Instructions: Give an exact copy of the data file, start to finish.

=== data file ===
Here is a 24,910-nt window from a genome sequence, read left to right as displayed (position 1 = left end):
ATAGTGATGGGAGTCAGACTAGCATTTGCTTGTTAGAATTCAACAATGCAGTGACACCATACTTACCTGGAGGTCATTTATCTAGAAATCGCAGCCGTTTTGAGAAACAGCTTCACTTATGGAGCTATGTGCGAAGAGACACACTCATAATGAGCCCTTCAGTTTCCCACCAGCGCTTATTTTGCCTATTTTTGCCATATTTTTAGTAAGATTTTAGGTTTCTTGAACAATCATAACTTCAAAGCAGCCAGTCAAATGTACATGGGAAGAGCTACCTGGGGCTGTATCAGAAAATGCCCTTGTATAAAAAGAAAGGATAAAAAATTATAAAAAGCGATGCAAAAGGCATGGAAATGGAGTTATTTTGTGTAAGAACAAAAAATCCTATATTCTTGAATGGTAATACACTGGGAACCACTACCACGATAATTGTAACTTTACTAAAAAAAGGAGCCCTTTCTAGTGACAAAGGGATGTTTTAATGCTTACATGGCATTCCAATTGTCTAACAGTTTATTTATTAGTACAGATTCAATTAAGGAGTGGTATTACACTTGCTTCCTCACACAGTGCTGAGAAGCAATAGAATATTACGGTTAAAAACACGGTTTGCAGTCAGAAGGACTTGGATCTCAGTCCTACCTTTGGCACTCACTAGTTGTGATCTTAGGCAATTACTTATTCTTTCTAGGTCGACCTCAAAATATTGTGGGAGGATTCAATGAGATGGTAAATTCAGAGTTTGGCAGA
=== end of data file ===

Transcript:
Here is a 24,910-nt window from a genome sequence, read left to right as displayed (position 1 = left end):
ATAGTGATGGGAGTCAGACTAGCATTTGCTTGTTAGAATTCAACAATGCAGTGACACCATACTTACCTGGAGGTCATTTATCTAGAAATCGCAGCCGTTTTGAGAAACAGCTTCACTTATGGAGCTATGTGCGAAGAGACACACTCATAATGAGCCCTTCAGTTTCCCACCAGCGCTTATTTTGCCTATTTTTGCCATATTTTTAGTAAGATTTTAGGTTTCTTGAACAATCATAACTTCAAAGCAGCCAGTCAAATGTACATGGGAAGAGCTACCTGGGGCTGTATCAGAAAATGCCCTTGTATAAAAAGAAAGGATAAAAAATTATAAAAAGCGATGCAAAAGGCATGGAAATGGAGTTATTTTGTGTAAGAACAAAAAATCCTATATTCTTGAATGGTAATACACTGGGAACCACTACCACGATAATTGTAACTTTACTAAAAAAAGGAGCCCTTTCTAGTGACAAAGGGATGTTTTAATGCTTACATGGCATTCCAATTGTCTAACAGTTTATTTATTAGTACAGATTCAATTAAGGAGTGGTATTACACTTGCTTCCTCACACAGTGCTGAGAAGCAATAGAATATTACGGTTAAAAACACGGTTTGCAGTCAGAAGGACTTGGATCTCAGTCCTACCTTTGGCACTCACTAGTTGTGATCTTAGGCAATTACTTATTCTTTCTAGGTCGACCTCAAAATATTGTGGGAGGATTCAATGAGATGGTAAATTCAGAGTTTGGCAGA